For days, Wright waited, wondering if the therapy would work. He began experiencing low blood pressure and flu-like symptoms and returned to the hospital.
Doctors told him he was walking a fine line. His symptoms suggested the T-cells were fighting his cancer, but he would only survive if clinicians could manage the effects. If he got any sicker, doctors would have to administer a “kill switch” medication that would eliminate all the infused T-cells – and destroy his chance for remission.
Thankfully, two weeks after the T-cells were infused, the most sensitive tests revealed no evidence of leukemia.
Wright’s cancer was gone, which made it possible for him to get a bone marrow transplant.
“It was like a miracle,” he said. “I was so relieved. And so, so grateful.”
It was also a huge step forward for Gardner and Jensen. Wright’s remission proved the trial’s initial success was not just a fluke.
“There are a lot of clinical trials where you get lucky with the first patient and then it flops,” Jensen said. “The more remissions we get the brighter the future is for tomorrow’s patients.”
But few were more elated to hear about Wright and the trial’s success than the Townes.
“It’s not just about the science,” Towne said. “These are real people on the receiving end of this. They have names and stories. These are real lives being saved.”
Wright was just eight years old when he got his first cancer diagnosis. He was a sophomore in high school the second time.
Despite enduring five total years of chemotherapy, Wright graduated high school on time and channeled his passion for physical fitness into a promising modeling career. Before his most recent cancer diagnosis, he had appeared in ads for Adidas, Zumies and Nordstrom.
Wright is cautiously optimistic that his 20s will mark the end of his long cancer journey and hopes to get back to modeling soon. He wants to show the world how strong a three-time cancer survivor can be.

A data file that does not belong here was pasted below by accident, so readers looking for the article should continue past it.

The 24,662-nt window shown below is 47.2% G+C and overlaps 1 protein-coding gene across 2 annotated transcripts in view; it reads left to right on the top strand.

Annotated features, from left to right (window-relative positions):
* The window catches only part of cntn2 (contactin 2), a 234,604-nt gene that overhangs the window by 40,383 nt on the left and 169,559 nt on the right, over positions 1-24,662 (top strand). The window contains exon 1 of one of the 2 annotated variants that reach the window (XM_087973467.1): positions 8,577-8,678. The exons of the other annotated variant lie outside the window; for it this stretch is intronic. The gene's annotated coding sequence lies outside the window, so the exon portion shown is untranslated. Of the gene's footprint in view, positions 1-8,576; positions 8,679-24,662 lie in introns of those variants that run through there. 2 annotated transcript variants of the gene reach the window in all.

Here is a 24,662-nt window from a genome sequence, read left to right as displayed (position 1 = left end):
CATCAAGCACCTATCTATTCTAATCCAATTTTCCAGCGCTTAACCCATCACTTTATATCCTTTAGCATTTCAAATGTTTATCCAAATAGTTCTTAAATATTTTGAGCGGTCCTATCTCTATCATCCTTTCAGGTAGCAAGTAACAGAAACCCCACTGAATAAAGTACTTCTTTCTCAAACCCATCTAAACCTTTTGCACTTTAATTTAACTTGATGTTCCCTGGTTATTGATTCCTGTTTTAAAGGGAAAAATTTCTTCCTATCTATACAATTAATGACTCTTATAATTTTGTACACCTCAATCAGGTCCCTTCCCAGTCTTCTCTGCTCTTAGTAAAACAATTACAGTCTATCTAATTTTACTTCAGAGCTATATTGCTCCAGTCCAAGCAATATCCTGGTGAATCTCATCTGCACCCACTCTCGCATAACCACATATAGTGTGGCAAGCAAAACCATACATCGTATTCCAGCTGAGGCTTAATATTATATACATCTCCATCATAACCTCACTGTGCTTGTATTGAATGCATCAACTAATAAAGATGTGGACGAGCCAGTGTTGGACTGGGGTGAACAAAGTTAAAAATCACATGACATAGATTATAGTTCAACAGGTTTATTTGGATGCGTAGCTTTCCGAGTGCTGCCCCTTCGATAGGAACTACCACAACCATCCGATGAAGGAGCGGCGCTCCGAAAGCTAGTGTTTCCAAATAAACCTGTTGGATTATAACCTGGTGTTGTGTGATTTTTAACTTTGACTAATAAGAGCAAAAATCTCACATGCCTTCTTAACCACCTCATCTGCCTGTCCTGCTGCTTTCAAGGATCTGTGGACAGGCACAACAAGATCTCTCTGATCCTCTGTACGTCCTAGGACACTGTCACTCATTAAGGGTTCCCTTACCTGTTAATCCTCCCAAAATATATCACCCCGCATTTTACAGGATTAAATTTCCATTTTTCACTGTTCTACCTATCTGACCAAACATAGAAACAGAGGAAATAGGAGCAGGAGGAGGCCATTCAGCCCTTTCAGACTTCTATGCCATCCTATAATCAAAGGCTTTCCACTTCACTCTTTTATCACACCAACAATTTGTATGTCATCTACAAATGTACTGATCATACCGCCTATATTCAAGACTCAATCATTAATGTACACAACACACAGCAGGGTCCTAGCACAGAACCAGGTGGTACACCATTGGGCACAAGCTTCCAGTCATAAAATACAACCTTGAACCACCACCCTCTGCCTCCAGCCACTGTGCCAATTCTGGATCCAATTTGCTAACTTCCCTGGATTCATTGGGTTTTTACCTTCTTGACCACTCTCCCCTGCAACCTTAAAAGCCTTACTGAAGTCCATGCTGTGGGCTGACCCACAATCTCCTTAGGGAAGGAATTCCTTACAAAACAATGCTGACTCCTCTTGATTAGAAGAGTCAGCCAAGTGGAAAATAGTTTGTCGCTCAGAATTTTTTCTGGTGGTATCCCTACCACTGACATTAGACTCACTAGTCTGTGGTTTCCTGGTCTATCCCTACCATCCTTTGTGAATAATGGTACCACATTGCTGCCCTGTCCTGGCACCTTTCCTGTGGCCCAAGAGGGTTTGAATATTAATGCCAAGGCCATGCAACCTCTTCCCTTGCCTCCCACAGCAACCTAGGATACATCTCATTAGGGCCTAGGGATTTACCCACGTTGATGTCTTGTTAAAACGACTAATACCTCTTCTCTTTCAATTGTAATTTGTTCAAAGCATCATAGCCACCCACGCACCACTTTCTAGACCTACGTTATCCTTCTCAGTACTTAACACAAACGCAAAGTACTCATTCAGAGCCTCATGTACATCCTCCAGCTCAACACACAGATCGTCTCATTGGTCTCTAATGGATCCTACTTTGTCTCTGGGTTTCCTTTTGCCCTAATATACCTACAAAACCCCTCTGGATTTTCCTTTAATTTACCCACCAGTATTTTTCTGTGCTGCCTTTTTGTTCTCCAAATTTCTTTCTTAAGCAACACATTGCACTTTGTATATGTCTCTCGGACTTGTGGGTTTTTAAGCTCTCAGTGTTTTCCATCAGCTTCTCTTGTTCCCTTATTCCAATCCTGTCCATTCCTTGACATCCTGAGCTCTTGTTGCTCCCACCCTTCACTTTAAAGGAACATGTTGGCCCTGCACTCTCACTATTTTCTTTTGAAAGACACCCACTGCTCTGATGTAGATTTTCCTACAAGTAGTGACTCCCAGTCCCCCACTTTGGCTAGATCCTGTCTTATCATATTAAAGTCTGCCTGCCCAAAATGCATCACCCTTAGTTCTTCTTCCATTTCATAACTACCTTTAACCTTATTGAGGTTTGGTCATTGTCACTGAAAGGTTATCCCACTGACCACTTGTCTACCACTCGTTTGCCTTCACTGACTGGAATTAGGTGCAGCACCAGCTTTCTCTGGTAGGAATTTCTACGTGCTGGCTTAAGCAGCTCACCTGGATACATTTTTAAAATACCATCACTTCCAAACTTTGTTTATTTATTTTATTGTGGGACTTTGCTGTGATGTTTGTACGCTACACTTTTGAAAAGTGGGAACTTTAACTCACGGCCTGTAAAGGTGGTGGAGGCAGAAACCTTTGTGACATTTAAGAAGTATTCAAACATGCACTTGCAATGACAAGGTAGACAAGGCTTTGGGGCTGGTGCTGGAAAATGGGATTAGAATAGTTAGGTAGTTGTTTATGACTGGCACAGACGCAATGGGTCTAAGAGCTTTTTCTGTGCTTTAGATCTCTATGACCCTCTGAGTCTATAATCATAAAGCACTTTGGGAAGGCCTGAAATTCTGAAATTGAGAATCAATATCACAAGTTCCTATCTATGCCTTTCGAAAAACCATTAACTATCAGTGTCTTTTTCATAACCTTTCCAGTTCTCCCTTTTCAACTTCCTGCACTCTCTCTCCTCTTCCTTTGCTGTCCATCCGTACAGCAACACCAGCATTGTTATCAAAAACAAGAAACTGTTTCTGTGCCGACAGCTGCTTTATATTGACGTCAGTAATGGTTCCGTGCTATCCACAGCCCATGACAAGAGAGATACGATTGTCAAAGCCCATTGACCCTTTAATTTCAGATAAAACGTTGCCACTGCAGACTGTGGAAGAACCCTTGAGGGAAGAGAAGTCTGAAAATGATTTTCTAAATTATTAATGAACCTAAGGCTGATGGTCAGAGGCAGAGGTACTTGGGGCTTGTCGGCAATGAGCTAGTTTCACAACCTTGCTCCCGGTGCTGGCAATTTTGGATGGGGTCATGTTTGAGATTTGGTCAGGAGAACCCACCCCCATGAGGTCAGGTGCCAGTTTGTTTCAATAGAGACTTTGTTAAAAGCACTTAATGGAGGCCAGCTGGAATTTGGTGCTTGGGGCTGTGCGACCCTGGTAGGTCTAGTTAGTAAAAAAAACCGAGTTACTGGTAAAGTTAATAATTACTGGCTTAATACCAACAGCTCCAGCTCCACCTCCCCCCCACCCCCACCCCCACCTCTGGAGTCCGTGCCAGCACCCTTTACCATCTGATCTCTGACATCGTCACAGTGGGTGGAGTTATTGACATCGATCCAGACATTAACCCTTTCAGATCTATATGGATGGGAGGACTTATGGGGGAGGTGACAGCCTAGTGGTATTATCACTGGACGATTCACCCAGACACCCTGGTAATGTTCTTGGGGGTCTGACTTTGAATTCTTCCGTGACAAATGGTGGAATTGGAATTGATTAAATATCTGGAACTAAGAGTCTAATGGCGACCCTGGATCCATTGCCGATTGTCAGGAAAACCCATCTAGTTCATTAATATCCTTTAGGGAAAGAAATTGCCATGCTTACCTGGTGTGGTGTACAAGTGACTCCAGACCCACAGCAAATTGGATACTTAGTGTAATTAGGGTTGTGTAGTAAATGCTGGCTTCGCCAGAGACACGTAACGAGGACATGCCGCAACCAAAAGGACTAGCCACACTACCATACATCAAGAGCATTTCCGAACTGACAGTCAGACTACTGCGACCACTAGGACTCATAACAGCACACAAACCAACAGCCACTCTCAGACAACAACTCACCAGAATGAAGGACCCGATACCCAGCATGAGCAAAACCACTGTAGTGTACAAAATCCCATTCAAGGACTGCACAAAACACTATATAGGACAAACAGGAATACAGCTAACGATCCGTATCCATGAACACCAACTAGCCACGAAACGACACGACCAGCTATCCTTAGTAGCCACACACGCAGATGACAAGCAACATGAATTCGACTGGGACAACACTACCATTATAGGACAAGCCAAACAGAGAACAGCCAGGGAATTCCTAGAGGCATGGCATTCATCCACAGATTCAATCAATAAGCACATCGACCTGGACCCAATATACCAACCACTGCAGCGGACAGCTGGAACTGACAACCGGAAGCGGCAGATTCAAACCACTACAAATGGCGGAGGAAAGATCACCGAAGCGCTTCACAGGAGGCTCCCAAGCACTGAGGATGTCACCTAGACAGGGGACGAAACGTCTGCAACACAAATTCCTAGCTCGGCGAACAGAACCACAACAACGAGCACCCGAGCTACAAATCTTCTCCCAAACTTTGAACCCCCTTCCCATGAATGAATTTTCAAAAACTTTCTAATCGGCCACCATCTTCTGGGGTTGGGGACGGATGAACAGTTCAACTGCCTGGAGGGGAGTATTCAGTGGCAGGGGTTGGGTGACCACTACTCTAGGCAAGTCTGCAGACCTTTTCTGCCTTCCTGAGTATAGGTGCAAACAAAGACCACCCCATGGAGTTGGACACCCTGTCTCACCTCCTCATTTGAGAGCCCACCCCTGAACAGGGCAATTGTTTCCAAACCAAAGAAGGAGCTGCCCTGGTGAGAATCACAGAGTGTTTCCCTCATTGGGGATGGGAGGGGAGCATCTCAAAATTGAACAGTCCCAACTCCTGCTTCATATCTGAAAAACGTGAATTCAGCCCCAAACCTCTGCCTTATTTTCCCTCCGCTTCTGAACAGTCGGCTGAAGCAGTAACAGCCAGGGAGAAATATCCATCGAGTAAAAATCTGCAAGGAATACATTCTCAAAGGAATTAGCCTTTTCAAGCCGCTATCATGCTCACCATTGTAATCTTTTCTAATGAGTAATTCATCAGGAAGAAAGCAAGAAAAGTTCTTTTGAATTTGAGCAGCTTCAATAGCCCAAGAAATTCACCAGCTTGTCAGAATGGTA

“I know I am lucky to be here and I will never forget those who didn’t survive before me,” Milton said. “I’m living for them now, and I’m going to make the best of it.”
Meanwhile, Gardner, Jensen and their team, are not resting on their accomplishments. The FDA has expanded the age limit of (PLAT)-01 to children 1- to 26-years old, so the team is preparing to treat many more patients with immunotherapy.
“Everything is moving faster,” Jensen said. “Now, we need to figure out how to do this so any child who needs this therapy can get it at Seattle Children’s.”
Jensen has also opened a second trial– (PLAT)-02 –for Acute Lymphoblastic Leukemia patients who have relapsed after a bone marrow transplant.
“This is a patient population with a very poor prognosis – measured in months,” Jensen said. “There are very few therapeutic options for them.”
If the trial is successful and patients enter remission with only t-cell immunotherapy, researchers will prove immunotherapy is more effective than a bone marrow transplant and it could one day become the standard treatment.
“Patients could be done with their leukemia therapy in three weeks instead of three years,” Jensen said.
Jensen will also be partnering with oncologist Julie Park, MD, to lead a clinical trial using immunotherapy to treat children with neuroblastoma – the cancer that took Ben Towne’s life.
“The neuroblastoma trial is definitely more personal,” Towne said. “But we are going to keep up our work until all childhood cancers are cured.”
Added Jensen: “We have a long way to go, but I don’t stay awake at night wondering if it will work. I wonder when it will work.”
- Seattle Children’s Cancer and Blood Disorders Center
- Leukemia Cancer Trials
- Cancer Clinical Trials
- Childhood Leukemia
- Ben Towne Foundation
- Ben Towne Center for Childhood Cancer Research
- Center for Clinical & Translational Research
- St. Baldrick’s Foundation
If you’d like to arrange an interview with Milton Wright, Jeff Towne or Drs. Mike Jensen or Rebecca Gardner, please contact Seattle Children’s PR team at 206-987-4500 or email@example.com.
See more images of Milton Wright in our online Flickr gallery.